Deep Learning algorithms are rapidly evolving, with new techniques and architectures being proposed on a regular basis. This poses a significant challenge for hardware design. These algorithms often require specialized hardware accelerators for efficient execution. However, the design cycle for these accelerators is complex and time-consuming, as it involves a significant effort to master the algorithm and implement an appropriate hardware architecture. As new DL algorithms emerge, existing hardware accelerators may become obsolete or may not be able to integrate the latest optimizations. This leads to a significant gap between newly emerging algorithms and available hardware accelerators. To address this problem, High-Level Synthesis (HLS) use has increased to accelerate the design process and bridge the gap between software and hardware design by describing the desired behavior of the accelerator in a high-level programming language (e.g. C++). We present a methodology that bridges the open-source DL framework N2D2 and Catapult HLS to help reducing the design process of hardware accelerators, making it possible to keep pace with new AI algorithms. By proposing a new automatic synchronization, we were able to balance the execution time of all convolutional layers in MobileNet-v1 to achieve a pipelined hardware architecture capable of handling 500 fps.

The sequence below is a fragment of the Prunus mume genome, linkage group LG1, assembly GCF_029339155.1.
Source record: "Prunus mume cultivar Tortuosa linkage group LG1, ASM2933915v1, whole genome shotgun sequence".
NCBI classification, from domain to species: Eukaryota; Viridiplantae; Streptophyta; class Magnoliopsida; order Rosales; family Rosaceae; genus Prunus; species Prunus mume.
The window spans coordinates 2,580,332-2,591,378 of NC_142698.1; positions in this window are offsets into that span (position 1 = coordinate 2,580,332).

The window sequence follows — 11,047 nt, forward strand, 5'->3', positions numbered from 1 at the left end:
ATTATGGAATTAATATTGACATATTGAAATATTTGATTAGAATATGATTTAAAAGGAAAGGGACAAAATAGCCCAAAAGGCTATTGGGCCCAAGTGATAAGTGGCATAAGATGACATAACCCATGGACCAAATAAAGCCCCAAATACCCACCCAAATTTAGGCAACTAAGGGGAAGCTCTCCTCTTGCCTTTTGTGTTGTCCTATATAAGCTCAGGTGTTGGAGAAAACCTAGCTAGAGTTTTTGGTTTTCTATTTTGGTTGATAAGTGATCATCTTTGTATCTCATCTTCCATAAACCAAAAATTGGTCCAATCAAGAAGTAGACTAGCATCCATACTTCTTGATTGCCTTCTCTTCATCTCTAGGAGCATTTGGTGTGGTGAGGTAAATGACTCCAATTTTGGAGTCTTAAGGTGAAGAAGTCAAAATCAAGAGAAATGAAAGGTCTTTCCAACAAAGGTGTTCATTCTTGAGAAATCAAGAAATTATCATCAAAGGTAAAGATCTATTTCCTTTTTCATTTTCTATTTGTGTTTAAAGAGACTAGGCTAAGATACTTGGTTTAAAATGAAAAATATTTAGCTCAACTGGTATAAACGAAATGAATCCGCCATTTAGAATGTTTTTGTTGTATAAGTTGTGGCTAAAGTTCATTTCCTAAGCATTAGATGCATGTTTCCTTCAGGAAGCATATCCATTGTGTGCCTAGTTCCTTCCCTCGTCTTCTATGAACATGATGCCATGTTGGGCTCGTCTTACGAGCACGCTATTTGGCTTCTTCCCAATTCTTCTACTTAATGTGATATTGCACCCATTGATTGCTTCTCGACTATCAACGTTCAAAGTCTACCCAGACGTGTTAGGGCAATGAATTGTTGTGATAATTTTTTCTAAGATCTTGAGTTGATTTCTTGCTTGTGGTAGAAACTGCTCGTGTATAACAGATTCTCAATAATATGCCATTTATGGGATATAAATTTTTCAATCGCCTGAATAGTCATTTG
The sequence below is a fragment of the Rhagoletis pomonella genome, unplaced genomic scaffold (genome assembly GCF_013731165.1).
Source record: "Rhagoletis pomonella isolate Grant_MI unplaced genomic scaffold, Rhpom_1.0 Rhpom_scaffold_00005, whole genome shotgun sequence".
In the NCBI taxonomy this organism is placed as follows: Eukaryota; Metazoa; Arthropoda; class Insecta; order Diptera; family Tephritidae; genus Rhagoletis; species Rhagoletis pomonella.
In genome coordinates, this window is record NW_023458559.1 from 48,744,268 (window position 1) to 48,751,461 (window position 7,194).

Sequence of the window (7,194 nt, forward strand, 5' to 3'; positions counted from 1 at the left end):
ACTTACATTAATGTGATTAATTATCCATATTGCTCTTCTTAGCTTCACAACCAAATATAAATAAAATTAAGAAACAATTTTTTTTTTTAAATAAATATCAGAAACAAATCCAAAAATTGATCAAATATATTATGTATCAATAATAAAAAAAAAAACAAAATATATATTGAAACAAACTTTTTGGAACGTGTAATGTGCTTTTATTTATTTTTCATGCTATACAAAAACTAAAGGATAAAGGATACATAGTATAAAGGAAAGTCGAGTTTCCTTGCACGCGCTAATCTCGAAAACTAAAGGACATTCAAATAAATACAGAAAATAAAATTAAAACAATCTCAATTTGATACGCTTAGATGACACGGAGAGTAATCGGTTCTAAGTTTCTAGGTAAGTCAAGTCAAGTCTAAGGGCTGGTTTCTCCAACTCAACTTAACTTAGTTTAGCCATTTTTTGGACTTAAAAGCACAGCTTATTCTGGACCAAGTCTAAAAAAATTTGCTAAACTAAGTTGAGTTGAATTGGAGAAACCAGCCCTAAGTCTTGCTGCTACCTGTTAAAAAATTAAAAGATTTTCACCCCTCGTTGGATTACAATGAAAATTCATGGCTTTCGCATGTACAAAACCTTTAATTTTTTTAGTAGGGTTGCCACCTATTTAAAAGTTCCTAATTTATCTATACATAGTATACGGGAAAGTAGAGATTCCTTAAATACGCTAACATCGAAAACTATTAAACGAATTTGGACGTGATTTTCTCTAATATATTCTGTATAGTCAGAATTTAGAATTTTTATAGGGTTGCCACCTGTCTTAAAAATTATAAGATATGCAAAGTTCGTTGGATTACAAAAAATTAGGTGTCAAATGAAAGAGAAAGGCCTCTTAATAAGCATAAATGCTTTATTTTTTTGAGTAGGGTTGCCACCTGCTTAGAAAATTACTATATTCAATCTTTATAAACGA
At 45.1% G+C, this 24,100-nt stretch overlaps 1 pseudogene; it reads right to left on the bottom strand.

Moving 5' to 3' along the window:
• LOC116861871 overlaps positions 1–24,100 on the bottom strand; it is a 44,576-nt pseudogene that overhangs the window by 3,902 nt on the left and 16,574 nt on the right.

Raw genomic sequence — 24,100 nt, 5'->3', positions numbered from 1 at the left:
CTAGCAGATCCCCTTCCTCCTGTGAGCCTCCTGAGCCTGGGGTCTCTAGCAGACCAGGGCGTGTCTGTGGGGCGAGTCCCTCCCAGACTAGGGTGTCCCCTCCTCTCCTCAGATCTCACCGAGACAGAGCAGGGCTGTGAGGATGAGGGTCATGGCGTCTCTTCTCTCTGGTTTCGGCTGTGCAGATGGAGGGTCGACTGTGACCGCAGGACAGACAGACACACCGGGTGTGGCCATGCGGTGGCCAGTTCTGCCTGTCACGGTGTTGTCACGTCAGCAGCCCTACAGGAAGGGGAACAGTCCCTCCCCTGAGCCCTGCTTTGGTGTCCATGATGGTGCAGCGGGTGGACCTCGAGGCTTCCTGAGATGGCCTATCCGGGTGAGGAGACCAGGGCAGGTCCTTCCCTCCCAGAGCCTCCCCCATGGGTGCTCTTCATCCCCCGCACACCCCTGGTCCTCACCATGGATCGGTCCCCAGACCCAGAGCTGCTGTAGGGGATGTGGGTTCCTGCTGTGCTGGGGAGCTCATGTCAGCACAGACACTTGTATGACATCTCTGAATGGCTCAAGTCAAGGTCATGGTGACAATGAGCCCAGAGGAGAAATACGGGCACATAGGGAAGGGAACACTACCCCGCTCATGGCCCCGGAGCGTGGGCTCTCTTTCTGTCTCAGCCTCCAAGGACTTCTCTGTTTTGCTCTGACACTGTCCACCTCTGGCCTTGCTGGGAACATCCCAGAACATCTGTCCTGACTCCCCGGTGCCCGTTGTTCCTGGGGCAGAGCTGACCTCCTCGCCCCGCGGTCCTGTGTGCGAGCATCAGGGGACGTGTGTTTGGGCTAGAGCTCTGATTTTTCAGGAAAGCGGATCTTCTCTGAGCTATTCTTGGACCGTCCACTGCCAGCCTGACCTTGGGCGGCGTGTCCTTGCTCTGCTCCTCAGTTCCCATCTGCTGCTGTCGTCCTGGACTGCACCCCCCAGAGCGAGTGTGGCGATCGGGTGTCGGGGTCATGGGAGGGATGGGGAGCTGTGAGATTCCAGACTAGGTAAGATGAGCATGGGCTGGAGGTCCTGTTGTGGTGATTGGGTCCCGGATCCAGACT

PhD - Research Engineer
Nermine Ali is a research engineer at CEA List (French Alternative Energies and Atomic Energy Commission), France, in the field of embedded systems and artificial intelligence, since December 2021. She received her PhD Degree in Electronics from Université de Bretagne-Sud, France, in 2022. Her current research interests include hardware designs for neural networks applications and high-level design flows including High-Level Synthesis tools to exploit fast exploration and hardware generation.